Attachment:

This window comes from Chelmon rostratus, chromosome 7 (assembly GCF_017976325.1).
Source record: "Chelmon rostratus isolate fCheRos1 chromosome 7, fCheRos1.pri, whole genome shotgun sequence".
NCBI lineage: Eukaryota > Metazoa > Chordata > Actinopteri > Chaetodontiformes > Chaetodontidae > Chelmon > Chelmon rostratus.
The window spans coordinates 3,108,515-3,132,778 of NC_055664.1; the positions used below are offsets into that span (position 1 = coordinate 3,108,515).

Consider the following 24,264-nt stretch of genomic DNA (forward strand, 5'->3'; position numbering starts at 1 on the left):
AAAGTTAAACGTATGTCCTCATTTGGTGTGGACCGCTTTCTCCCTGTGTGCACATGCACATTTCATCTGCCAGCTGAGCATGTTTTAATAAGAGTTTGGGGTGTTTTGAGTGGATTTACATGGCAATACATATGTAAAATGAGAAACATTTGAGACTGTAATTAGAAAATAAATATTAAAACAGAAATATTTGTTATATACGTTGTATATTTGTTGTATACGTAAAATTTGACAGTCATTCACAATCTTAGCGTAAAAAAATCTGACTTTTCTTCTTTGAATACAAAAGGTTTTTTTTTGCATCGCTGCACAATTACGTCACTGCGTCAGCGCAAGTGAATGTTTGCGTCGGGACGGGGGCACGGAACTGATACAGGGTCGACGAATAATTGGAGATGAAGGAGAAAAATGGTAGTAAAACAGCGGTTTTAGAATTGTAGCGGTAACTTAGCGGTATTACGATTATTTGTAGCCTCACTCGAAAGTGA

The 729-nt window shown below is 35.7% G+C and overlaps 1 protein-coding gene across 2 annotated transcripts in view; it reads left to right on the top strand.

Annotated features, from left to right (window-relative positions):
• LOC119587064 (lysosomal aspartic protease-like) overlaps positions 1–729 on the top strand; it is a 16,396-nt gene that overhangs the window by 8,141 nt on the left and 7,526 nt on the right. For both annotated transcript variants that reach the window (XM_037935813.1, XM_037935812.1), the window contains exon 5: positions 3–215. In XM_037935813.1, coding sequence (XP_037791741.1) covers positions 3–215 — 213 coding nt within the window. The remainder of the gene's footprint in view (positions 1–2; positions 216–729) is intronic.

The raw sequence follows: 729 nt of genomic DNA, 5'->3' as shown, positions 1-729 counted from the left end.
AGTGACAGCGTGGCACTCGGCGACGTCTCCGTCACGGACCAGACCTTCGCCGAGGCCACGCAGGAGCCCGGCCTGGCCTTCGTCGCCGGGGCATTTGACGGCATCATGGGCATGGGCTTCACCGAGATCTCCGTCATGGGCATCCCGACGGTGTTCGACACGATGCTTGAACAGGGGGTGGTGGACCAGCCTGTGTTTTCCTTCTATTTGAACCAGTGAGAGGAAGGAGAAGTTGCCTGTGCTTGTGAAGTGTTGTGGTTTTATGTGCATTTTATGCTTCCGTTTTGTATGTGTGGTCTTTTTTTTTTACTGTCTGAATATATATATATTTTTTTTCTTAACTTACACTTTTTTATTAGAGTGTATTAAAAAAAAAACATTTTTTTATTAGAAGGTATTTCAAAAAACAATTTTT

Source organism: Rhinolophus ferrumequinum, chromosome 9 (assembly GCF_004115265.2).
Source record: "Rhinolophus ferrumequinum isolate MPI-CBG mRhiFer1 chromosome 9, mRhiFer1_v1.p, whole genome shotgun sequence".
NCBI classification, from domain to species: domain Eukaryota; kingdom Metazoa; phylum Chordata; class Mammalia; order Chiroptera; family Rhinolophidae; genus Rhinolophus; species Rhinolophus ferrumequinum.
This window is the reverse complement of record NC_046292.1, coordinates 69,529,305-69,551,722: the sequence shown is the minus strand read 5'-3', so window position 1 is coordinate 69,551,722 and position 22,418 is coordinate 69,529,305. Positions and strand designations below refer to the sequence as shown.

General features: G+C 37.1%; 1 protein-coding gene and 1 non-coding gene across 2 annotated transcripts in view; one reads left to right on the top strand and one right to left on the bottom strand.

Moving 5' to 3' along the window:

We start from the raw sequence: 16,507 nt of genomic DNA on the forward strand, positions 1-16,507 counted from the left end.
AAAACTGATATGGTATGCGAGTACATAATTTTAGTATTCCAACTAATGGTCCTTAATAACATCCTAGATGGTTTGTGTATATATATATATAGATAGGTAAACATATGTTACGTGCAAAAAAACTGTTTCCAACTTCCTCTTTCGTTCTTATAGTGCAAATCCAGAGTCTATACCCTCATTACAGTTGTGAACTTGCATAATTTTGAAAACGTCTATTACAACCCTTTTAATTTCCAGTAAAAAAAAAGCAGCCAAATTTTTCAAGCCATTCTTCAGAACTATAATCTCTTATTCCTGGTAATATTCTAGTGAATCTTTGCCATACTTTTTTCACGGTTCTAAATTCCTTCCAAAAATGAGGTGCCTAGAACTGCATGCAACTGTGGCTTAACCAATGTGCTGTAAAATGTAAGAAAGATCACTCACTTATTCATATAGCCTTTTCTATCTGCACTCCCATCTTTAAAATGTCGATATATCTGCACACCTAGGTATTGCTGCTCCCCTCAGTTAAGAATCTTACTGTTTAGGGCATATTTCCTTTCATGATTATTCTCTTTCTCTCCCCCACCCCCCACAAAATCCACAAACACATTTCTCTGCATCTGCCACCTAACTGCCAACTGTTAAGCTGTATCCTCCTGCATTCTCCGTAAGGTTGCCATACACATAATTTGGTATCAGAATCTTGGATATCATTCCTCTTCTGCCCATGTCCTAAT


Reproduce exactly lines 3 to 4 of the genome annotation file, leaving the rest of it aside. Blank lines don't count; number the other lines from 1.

NCBI lineage: Eukaryota > Metazoa > Chordata > Actinopteri > Chaetodontiformes > Chaetodontidae > Chelmon > Chelmon rostratus.
The window spans coordinates 3,108,515-3,132,778 of NC_055664.1; the positions used below are offsets into that span (position 1 = coordinate 3,108,515).